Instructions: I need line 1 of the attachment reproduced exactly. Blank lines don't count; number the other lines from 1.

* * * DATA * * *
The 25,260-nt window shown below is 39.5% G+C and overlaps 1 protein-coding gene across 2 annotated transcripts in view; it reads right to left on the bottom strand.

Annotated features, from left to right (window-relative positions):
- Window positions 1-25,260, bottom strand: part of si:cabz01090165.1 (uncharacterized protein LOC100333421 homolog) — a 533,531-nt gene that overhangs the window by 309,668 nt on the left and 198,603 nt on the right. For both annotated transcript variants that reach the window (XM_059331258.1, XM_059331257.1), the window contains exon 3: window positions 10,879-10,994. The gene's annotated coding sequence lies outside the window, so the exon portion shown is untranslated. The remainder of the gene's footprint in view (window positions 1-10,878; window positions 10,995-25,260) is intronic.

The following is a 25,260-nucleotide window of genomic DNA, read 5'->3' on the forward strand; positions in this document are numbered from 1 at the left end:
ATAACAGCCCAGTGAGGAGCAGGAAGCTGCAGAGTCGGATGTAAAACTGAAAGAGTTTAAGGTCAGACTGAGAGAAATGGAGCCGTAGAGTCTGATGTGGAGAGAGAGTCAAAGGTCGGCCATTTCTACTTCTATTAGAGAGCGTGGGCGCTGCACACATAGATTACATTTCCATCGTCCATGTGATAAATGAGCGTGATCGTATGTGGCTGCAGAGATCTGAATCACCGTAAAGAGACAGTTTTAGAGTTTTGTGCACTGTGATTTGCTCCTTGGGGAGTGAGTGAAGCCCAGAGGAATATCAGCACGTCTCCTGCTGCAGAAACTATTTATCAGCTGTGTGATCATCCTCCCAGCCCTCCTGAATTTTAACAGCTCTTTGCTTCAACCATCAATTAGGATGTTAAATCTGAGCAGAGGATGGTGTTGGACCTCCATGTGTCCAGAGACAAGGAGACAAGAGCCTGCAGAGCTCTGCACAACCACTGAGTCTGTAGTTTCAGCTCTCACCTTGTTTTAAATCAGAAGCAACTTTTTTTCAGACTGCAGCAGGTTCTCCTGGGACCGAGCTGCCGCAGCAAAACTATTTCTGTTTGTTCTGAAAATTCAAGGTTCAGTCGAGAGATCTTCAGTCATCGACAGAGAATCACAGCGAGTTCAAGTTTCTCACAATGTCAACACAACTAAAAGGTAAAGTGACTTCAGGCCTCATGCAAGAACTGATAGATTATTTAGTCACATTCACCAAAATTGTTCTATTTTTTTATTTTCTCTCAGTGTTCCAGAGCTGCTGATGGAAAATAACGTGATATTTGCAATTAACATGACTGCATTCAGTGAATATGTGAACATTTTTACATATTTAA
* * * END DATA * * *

The 25,260-nt window shown below is 39.5% G+C and overlaps 1 protein-coding gene across 2 annotated transcripts in view; it reads right to left on the bottom strand.